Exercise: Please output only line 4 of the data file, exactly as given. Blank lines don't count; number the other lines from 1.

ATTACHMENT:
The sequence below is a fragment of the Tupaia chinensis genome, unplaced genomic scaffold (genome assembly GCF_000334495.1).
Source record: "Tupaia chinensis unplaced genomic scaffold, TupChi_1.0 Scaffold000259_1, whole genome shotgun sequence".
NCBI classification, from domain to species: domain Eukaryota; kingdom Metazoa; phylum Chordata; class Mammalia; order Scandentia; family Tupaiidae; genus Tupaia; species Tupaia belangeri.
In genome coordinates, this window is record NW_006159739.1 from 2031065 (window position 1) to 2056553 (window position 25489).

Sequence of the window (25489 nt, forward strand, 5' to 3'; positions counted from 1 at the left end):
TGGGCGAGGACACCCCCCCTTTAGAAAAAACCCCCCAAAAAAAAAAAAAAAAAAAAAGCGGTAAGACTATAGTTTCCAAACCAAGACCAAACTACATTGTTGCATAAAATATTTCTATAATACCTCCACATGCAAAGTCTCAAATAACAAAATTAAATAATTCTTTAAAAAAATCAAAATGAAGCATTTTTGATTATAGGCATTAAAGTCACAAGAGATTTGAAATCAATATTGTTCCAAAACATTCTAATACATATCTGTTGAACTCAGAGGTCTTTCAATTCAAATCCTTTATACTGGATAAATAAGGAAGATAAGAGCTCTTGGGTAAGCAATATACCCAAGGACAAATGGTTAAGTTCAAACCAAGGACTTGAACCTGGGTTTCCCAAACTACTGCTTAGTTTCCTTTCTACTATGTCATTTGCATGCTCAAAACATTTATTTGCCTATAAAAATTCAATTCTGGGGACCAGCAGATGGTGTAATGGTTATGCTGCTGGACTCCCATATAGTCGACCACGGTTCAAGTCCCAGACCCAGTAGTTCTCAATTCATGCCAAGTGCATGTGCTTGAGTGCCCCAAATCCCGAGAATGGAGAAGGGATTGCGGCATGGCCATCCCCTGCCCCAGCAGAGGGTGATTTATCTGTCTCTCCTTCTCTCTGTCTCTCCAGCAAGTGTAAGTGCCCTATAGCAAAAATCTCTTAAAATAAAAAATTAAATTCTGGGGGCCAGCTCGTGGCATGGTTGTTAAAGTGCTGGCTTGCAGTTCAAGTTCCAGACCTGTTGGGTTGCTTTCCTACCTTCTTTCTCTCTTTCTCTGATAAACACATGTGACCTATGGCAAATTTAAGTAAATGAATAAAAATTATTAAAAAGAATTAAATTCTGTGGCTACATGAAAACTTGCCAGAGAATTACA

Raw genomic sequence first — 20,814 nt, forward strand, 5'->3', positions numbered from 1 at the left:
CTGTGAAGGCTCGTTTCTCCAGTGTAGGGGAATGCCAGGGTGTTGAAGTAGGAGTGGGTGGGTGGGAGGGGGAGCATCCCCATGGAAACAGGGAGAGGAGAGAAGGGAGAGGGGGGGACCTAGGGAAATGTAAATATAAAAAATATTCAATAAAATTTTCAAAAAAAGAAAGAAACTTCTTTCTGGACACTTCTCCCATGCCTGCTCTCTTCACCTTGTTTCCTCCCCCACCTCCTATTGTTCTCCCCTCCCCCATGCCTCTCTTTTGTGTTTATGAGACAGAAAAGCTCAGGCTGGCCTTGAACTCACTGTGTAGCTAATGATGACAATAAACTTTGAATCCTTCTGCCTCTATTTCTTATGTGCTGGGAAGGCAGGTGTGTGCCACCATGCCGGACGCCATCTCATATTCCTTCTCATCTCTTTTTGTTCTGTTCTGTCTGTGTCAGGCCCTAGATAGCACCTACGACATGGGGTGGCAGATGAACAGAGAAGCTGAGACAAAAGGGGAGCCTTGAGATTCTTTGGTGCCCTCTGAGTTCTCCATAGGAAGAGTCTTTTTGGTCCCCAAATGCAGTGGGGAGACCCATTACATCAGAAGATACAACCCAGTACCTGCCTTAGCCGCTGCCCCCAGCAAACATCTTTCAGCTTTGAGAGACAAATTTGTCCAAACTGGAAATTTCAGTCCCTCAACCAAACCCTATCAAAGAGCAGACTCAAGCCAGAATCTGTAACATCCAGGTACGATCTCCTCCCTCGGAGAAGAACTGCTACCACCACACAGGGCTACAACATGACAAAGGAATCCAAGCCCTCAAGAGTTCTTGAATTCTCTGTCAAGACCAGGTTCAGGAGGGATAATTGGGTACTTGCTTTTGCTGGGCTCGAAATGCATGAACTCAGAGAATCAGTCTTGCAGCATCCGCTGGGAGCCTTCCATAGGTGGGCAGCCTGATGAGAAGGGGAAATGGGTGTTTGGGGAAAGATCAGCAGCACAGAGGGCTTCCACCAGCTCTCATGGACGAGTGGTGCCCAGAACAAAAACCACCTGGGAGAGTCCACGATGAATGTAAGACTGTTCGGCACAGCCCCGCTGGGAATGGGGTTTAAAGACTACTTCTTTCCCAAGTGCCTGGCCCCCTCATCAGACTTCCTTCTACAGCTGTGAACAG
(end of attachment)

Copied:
In genome coordinates, this window is record NW_006159739.1 from 2031065 (window position 1) to 2056553 (window position 25489).